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#3082: Fonkoze: My own personal banker in Haiti
>From Bob Corbett
I've never been treated as 'special' by a bank. I don't deal in money
much; no savings accounts, just a checking account, normally with a
rather low balance. But recently I chanced to deal with Fonkoze in Haiti
and had a simply marvelous experience in which I really felt for the
first time in my long life, that I was a special customer in the hands of
caring and competent people.
Back in 1983 I recall the first time I discovered the black market in
goud. If one changed money in a bank the rate was fixed at 5 goud to the
American dollar. But someone told me about the street market and I was
excited to get a whole 6 goud to the dollar there. As time went on
that amount crept up, but until relatively recent times it didn't get much
above 10 to 1. However, when it began to soar and banks even started
changing at a price not too much different than the street, I began to
Then it leveled off at about 15 to 1. Seemed to stay there for a couple
of years. I was traveling often to Haiti and always needed goud while
there. I kept thinking stability was just around the corner (despite
some of my stances I'm really an optimist at heart), and that with
stability the goud would stabilize against the dollar and fall back to
lower rates. (Obviously economics has never been my strong point.)
At that time I opened an account in goud at a downtown bank. The name of
the bank, no longer in existence, isn't important. I took all I could
afford, for me a substantial sum, for most people, not that much money.
I converted it into goud and had my "safety" account.
Well, of course, this was a very very bad idea economically. The goud
continued to rise and the value of my goud in the bank in relation to
what I paid for them, was falling in value nearly daily. Finally I
decided to bite the bullet of defeat and get my goud out of there and
back into dollars. I figured I'd do better re-changing it as I actually
needed it. The goud doesn't seem about to fall soon.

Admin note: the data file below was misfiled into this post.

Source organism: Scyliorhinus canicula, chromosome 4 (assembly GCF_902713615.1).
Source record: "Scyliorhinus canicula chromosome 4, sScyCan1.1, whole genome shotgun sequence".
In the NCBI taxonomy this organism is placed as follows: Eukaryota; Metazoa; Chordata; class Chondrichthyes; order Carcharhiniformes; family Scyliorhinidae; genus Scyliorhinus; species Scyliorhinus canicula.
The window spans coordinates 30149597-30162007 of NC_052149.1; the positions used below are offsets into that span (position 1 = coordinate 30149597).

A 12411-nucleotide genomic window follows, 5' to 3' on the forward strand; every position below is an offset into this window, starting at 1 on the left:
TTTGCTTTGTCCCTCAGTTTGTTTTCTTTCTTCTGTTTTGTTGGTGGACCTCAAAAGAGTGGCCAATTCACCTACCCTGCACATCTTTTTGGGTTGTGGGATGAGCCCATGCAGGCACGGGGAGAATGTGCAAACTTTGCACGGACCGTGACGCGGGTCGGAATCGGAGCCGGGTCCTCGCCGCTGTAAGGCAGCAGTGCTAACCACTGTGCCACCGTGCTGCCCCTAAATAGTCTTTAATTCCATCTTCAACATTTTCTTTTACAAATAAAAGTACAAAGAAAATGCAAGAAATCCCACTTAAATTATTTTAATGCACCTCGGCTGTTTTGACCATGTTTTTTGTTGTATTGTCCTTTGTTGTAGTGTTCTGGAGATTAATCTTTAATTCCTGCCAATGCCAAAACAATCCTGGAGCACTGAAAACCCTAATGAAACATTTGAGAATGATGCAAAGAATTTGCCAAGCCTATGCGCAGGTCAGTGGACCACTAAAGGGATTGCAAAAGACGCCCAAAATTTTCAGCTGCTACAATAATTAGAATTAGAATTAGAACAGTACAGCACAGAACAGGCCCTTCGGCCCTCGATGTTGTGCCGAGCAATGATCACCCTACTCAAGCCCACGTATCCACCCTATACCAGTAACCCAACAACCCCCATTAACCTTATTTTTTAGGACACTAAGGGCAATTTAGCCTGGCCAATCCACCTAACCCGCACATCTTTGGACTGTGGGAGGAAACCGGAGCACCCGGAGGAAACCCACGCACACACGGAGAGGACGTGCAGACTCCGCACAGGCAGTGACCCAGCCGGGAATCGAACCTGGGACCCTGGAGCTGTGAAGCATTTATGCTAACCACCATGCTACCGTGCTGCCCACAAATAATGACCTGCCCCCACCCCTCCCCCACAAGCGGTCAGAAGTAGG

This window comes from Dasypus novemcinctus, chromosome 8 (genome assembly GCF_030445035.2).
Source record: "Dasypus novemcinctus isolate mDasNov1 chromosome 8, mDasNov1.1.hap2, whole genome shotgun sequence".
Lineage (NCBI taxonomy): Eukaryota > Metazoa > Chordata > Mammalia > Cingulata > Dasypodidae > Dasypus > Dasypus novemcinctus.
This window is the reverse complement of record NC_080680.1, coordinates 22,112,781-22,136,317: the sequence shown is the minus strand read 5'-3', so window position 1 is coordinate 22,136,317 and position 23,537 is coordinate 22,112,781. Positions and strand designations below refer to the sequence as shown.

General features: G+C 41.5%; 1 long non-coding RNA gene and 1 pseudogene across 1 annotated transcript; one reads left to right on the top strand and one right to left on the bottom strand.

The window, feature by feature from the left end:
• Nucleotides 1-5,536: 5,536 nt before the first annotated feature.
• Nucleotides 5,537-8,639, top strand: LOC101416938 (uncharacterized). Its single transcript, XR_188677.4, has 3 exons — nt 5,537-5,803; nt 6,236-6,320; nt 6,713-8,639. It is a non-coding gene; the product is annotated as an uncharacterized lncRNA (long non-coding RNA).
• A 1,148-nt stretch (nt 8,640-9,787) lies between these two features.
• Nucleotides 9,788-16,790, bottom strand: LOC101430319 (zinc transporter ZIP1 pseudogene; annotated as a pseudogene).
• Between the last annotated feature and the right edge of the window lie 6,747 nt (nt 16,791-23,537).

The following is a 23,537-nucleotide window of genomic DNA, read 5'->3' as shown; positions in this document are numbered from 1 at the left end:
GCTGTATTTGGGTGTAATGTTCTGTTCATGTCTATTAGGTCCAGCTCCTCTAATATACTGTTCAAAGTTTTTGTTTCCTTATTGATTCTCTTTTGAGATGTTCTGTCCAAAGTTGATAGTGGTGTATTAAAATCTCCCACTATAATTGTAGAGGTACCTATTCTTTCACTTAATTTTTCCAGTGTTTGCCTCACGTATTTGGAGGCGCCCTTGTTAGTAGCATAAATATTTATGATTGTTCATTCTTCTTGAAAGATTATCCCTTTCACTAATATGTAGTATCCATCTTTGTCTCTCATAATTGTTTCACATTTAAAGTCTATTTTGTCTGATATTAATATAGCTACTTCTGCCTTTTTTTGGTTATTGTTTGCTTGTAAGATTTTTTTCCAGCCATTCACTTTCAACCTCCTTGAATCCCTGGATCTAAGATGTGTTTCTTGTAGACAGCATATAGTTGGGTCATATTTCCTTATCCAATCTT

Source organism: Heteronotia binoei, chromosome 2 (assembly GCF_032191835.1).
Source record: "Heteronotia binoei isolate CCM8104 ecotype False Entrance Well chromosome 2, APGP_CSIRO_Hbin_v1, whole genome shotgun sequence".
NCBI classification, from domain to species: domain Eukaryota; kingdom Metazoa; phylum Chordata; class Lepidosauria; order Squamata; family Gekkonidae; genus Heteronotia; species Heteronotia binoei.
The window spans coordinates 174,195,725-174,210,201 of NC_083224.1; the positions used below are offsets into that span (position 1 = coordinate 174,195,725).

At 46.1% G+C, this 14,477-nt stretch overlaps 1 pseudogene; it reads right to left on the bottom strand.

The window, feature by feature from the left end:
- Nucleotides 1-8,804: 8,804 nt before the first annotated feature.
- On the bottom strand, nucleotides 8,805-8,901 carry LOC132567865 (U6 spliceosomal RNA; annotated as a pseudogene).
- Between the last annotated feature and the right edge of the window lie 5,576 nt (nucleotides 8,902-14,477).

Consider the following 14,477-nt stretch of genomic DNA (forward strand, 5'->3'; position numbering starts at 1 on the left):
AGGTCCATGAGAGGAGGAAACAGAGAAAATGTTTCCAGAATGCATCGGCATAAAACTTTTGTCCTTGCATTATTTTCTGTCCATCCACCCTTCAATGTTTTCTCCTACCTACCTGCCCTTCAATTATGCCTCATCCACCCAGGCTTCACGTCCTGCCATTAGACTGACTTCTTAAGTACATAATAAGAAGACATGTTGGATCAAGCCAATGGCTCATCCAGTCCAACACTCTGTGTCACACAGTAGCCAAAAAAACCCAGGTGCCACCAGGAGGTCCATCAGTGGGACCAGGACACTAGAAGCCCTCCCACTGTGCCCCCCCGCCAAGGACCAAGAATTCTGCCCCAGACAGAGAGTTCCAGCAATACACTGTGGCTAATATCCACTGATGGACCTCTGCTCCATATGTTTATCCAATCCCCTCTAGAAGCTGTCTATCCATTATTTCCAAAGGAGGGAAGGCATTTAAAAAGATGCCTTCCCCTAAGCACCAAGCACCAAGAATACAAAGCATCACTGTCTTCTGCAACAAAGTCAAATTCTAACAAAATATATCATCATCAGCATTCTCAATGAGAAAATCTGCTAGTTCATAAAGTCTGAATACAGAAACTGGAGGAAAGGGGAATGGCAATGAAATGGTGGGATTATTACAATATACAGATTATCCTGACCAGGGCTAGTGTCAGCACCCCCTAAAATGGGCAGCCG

Now, here's the rub and where Fonkoze comes in. How was I, living in St.
Louis, and not planning to go back to Haiti for a while, going to get my
goud out of the bank, changed into dollars and put into my checking
account here in St. Louis? Not an easy problem.
I wrote to one of our list members and he referred me to Fonkoze. I
wrote them and they responded with kindness and helpfulness. They would
see what could be done.
It wasn't all that easy. My old bank, now with a new name, wanted me to
go to New York to certify before some government body that I am me. New
York's 1000 miles from St. Louis, money and time I simply couldn't
afford. My goud were hardly worth it! But in an experience, some might
use the word "ordeal," my personal representative from Fonkoze took this
project in hand. It was not a short process and actually from beginning
to end took more than 3 months, but recently I got a dollar check in the
mail, converted at the going rate of dollar to goud and deposited that in
my local account. Some loss from when I did the original conversion way
back when, but that I expected.
Now I'll do better when I go to Haiti to just buy goud at the going rate.
Obviously I'm very bad with money. Nonetheless, it is extremely hopeful
to me to know there is a bank which I can contact from St. Louis with
representatives willing to deal with me by e-mail and in English to
resolve my banking needs. If any of you have banking needs for Haiti, I
highly recommend you contact Fonkoze, Corbett's personal bankers!!!!!
If you are in the U.S., you can contact:
Fonkoze's U.S. Customer Service Representative
Or, you can reach Anne Hastings, Fonkoze's Director, at email@example.com